Beyond 9 Lives: Diagnosing, Treating Hyperthyroidism

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This is a sponsored post by veterinarian Elizabeth Arguelles, owner of Just Cats Clinic at Lake Anne Plaza. She writes weekly on Reston Now.

Hyperthyroidism, a disorder that frequently affects middle age to senior cats, is marked by the overproduction of the T4, or thyroid hormone. As with any condition that causes an over or underproduction of hormones, hyperthyroidism can cause a number of problems. Fortunately, there are a variety of treatment options that either treat or even cure your cat’s hyperthyroidism.

If left untreated, hyperthyroidism can cause a variety of problems. First, the enlargement of the thyroid gland can result in a malignant tumor. Fortunately, this happens in only 2 percent of cats with hyperthyroidism. Second, hyperthyroidism causes the cat’s heart to beat faster and more forcefully, which can lead to enlargement of the heart, thyrotoxic cardiomyopathy, or high blood pressure. About 25% of cats with hyperthyroidism subsequently develop high blood pressure.

What are the symptoms of hyperthyroidism?

Weight loss, despite increased appetite and food intake, is the most common indicator of hyperthyroidism. Approximately 98 percent of cats with the condition show weight loss. Be aware, however, that some cats lose weight suddenly, while others do so gradually. In the latter cases, it is possible that you will not immediately notice what is happening.

Other symptoms include excessive thirst, urination, and unkempt fur. In about 50 percent of cats affected by hyperthyroidism, vomiting and diarrhea occur.

How is hyperthyroidism diagnosed?

The first step is to have your cat examined by your veterinarian to check for weight loss, condition of fur, and overall health. Additionally a full panel of blood work including a measure of the total thyroxine (TT4) and a urinalysis should be pulled to aid in diagnosis since many of the symptoms of hyperthyroidism are similar to other diseases.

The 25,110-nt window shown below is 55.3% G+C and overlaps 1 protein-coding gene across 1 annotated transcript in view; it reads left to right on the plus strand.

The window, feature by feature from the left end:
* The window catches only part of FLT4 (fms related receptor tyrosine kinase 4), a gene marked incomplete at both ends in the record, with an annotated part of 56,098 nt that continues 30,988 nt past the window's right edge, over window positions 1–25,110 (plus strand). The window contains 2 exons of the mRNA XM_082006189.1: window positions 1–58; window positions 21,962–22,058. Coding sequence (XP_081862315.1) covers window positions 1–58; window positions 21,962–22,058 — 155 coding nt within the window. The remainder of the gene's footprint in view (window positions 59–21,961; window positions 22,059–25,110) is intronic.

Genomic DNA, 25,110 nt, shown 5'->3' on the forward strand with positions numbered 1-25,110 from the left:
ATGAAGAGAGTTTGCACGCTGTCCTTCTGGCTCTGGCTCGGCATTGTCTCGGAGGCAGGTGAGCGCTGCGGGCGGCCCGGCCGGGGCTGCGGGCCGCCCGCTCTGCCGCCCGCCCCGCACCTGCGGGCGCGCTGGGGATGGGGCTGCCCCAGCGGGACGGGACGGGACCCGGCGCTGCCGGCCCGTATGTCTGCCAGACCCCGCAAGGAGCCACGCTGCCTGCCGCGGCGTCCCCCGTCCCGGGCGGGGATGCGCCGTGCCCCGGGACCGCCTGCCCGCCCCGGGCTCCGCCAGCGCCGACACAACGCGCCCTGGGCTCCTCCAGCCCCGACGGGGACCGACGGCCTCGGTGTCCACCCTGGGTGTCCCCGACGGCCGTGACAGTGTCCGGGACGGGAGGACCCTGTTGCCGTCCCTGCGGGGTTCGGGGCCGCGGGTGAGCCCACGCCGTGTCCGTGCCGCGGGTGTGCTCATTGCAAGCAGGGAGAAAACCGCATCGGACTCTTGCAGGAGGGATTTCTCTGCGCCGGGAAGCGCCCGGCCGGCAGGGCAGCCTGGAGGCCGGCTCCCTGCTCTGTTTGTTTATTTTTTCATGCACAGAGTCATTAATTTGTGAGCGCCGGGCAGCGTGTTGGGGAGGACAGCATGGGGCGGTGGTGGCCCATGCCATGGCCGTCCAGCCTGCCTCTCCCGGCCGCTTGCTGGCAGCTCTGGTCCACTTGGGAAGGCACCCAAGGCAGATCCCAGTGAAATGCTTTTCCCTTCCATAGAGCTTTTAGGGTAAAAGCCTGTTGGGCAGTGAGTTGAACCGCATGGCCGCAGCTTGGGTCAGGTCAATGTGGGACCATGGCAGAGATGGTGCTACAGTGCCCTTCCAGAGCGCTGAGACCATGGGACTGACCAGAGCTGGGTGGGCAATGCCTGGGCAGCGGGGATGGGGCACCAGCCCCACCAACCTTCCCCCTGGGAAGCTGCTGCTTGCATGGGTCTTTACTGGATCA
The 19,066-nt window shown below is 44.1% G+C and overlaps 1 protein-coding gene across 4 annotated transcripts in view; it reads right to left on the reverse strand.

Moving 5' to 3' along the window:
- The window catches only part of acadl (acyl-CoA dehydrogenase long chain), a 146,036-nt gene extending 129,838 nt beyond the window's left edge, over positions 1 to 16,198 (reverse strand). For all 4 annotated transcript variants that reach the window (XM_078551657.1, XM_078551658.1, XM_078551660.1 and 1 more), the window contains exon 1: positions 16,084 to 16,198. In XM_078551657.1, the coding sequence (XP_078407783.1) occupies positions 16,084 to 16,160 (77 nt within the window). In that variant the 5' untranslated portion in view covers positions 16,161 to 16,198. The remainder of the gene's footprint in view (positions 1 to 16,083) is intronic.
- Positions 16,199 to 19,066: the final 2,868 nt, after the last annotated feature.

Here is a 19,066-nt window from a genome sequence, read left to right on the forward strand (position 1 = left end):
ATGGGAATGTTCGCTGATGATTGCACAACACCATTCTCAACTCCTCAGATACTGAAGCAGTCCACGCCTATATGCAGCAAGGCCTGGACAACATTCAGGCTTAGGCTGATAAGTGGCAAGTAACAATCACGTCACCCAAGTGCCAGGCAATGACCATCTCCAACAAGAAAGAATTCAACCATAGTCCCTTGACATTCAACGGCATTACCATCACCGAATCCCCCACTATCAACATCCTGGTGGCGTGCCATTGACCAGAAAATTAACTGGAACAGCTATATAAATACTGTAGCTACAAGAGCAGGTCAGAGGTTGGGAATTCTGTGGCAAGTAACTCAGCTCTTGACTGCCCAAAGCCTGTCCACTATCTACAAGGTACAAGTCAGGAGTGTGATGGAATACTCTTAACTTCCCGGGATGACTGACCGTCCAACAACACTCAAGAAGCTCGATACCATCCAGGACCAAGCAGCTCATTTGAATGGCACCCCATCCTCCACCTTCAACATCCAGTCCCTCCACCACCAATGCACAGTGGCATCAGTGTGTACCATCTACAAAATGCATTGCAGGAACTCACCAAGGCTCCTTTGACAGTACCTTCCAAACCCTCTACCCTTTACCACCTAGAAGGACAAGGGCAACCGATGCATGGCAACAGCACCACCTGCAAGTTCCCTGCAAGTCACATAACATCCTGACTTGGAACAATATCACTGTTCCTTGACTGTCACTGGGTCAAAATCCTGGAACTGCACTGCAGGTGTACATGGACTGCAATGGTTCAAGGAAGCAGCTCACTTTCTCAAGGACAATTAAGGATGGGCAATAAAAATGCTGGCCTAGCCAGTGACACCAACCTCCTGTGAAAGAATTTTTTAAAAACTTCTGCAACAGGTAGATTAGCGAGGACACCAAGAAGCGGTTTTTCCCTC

In most cases of hyperthyroidism, the amount of this thyroid hormone is so large that diagnosis is straightforward. In some cases, though, the TT4 levels may come back as borderline normal. When that happens, your vet will perform either a Free T4 by Equilibrium Dialysis (FT4 by ED) or a T3 suppression test. If even those do not result in a clear diagnosis, your vet might suggest performing a thyroid scan or measuring the TT4 after a few weeks.

How is hyperthyroidism treated?

There are three possible ways of treating this condition. You and your vet can determine which one is right for your cat after doing a full evaluation of its health, lifestyle, and your budget. Once hyperthyroidism is initially diagnosed, additional tests may be needed depending on the general health of your cat like chest x-rays, ECG, and/or blood pressure check. Your vet might also recommend a cardiac ultrasound or echocardiogram if there is any concern that the heart has been affected.

Here are the three different methods of treatment:

  • Oral medication (treatment): Oral administration of Methimazole has been highly effective in correcting the condition, often in a very short time. This drug suppresses excessive thyroid hormone production rather than destroying the abnormal thyroid cells. However, it’s important to remember this treatment is only effective if your cat takes the medication regularly without missed doses. Additionally routine lab work would be needed to monitor your cat’s thyroid levels to maintain the correct dose for the rest of its life. The medication comes in pill form and can be compounded into either a liquid or transdermal form. Also, approximately 20% of cats suffer side effects such as loss of appetite, vomiting, lethargy, blood clotting and in rare cases, a decrease in blood platelets (thrombocytopenia).
  •  Radioactive iodine treatment (cure): An injection of radioactive iodine (I131) is given intravenously to destroy the abnormal thyroid tissue without endangering any other organs. This will require about a one week stay of hospitalization at a veterinary hospital that is licensed to administer this type of treatment. Additionally extra precautions with your cat’s litter box will be necessary for a few weeks following the treatment
  • Surgery (cure): Another option is to surgically remove the affected thyroid gland. Because middle age to older cats usually develop hyperthyroidism, this method can come with additional risk due to anesthesia. Before proceeding with surgery, your vet will need to assess your cat’s overall health and suitability for the procedure to ensure it’s safe for your cat to undergo the procedure. Some cats will develop an issue with the opposite side and need a second surgery to address it putting them at additional anesthetic risk in the future. While it is a major surgery, hospitalized stay overnight is typically all that’s needed. The TT4 level is first measured about two weeks after the surgery.

For more information please visit our online feline library.

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